WILMINGTON – A program designed to cut more than three months from the review process for certain beach re-nourishment projects will soon be unveiled.
North Carolina’s statewide programmatic biological opinion will give beach towns the opportunity to fast-track applicable re-nourishment projects.
State and federal regulatory agencies have for more than a year been hashing out the terms of the program and what projects may qualify.
Biological opinions, or BOs, are issued by the U.S. Fish and Wildlife Service, which determines whether a proposed project will jeopardize the existence of federally endangered and threatened species. BOs are part of the formal consultation process under Section 7 of the Endangered Species Act.
Kathy Matthews, a fish and wildlife biologist with the service’s Raleigh field office, said that the idea behind the programmatic BO is to speed up the permitting process for standard re-nourishment projects.
“The idea is to get some of these projects streamlined,” Matthews said. “There is a lot of work going on. With hurricanes coming through and nor’easters there’s just someone always in a hurry to get this work done.”
Under the proposal, programmatic BOs would be issued only for sand pushing within the winter “window,” from Nov. 16 through April 30, a timeframe, or window of opportunity, established to minimize the effects re-nourishment can have on sea turtles and shorebirds, mainly by avoiding nesting season.
“It doesn’t include anything like terminal groins,” Matthews said, referring to how programmatic BOs may be used. “It’s simply putting down sand during the winter work window. We’re not including the in-water work with this. We’re trying to simplify it. In general, it’s going to be similar requirements to what we see now. The sediment needs to be compatible. The work needs to be done within the winter window. Those are the two big ones.”
The statewide programmatic BO will, in essence, be kind of a like an Army Corps of Engineers Nationwide Permit. The Corps will determine whether a proposed re-nourishment project will fall under a programmatic BO. The agency would have to apply all of the conditions set forth in the programmatic BO to the project.
“We would have 30 days to concur,” Matthews said. “Or, we could say, ‘no, it doesn’t, and you need to initiate consultation.’”
The current timeframe for formal consultation between the Corps and Fish and Wildlife Service is up to 90 days. The service then has as long as 45 days after consultation ends to issue a biological opinion, with the entire process taking as long as 135 days.
The review process for projects that qualify under the programmatic BO may be cut by as much as 100 days, Matthews said.
“It might shorten the timeframe for the majority of projects, even if they can’t comply with everything,” she said. “They’ll know what they’ll be expected to do. It encourages them to meet those requirements.”
The North Carolina Division of Coastal Management initiated the program, funding the study of a programmatic BO with money – about $57,000 – the state received from the National Oceanic and Atmospheric Administration.
Sarah Young, the division’s public information officer, responded in an email that the agency, in cooperation with USFWS and the Corps, began looking for ways to streamline the permitting process for re-nourishment projects after the federal government designated some North Carolina beaches as critical habitat for sea turtles.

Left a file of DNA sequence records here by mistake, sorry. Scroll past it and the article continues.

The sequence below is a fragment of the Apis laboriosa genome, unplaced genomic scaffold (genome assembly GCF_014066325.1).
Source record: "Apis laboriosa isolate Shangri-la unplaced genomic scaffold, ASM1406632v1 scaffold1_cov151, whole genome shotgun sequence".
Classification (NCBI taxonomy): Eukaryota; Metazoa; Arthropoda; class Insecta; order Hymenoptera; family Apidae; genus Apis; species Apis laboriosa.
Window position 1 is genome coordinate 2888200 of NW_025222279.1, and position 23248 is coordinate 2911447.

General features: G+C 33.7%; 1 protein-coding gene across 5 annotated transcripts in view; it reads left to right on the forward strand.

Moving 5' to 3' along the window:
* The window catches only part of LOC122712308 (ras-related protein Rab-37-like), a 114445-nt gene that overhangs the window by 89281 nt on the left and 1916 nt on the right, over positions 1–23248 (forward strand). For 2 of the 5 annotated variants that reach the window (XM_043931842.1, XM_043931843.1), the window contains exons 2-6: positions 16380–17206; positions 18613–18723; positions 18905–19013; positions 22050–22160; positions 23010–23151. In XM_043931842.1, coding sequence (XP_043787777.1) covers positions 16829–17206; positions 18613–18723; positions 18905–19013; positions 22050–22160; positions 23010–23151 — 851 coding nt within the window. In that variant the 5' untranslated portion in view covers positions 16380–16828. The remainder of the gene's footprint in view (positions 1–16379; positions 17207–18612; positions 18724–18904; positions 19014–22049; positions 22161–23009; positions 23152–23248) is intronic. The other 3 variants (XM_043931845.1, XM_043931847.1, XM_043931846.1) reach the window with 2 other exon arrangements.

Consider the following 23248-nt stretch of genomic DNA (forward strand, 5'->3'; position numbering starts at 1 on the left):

In summer 2014, the service designated 685 miles of coast from North Carolina to Florida as critical habitat for nesting loggerhead sea turtles. The designation includes beaches in five of North Carolina’s 20 coastal counties: Carteret, Onslow, Pender, New Hanover and Brunswick.
Critical habitat is defined as an area essential for the conservation of a threatened or endangered species.
“There were concerns expressed by the local governments that these new designations would result in extended timelines in the USFWS review,” Young wrote. “Using the Florida sand placement Programmatic Biological Opinion as an example, the parties worked together to see if North Carolina could use a similar approach for these projects.”
Under the proposed program, all routine shore-based activities associated with sand placement on the beach may qualify, said Josh Pelletier with the Corps’ regulatory field office in Washington, North Carolina.
“This includes pumping activities, material dewatering, beach profile construction, and post construction activities,” Pelletier wrote in an email. “Activities covered under this PBA (programmatic biological assessment) will comply with conservation measures and Terms and Conditions outlined in the assessment. Activities not meeting these requirements are likely to require separate consultation with the USFWS. Given the successful implementation of the PBA, we should see a reduction in permit processing times for projects that fit the criteria and adheres to the conservation measures and terms and conditions of the assessment.”
Coastal engineer Chris Gibson, president of Wilmington-based TI Coastal Services, said he sees a statewide programmatic BO being valuable to beach towns that need to re-nourish their shorelines in the wake of storms.
Gibson’s firm represents Topsail Beach, one of three beach towns on Topsail Island, a nearly 26-mile-long barrier island the shores of which are federally designated critical habitat for loggerheads.
“That part of it is awesome,” Gibson said of how much time a PBO will trim the time it takes to receive a permit. “I hope that we’re able to use it and be part of it.”
Young said consultation between the agencies about the program should be completed this month, with the programmatic BO issued by June.
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